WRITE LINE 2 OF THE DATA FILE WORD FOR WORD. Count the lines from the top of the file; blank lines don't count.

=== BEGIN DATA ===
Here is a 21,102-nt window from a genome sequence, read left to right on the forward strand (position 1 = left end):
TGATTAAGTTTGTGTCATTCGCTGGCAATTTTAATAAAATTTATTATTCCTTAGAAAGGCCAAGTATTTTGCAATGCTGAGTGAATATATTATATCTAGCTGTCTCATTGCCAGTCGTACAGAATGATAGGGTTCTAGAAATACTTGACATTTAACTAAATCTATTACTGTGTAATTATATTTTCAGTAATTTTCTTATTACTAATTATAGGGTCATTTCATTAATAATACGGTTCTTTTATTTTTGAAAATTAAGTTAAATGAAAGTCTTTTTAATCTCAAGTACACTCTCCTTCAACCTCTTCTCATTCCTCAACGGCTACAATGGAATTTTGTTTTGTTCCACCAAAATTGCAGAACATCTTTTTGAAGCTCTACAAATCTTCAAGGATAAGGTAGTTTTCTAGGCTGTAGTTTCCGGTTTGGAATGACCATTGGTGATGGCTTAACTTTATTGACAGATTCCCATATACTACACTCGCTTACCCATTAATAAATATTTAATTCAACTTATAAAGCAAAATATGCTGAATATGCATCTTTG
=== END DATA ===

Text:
TGATTAAGTTTGTGTCATTCGCTGGCAATTTTAATAAAATTTATTATTCCTTAGAAAGGCCAAGTATTTTGCAATGCTGAGTGAATATATTATATCTAGCTGTCTCATTGCCAGTCGTACAGAATGATAGGGTTCTAGAAATACTTGACATTTAACTAAATCTATTACTGTGTAATTATATTTTCAGTAATTTTCTTATTACTAATTATAGGGTCATTTCATTAATAATACGGTTCTTTTATTTTTGAAAATTAAGTTAAATGAAAGTCTTTTTAATCTCAAGTACACTCTCCTTCAACCTCTTCTCATTCCTCAACGGCTACAATGGAATTTTGTTTTGTTCCACCAAAATTGCAGAACATCTTTTTGAAGCTCTACAAATCTTCAAGGATAAGGTAGTTTTCTAGGCTGTAGTTTCCGGTTTGGAATGACCATTGGTGATGGCTTAACTTTATTGACAGATTCCCATATACTACACTCGCTTACCCATTAATAAATATTTAATTCAACTTATAAAGCAAAATATGCTGAATATGCATCTTTG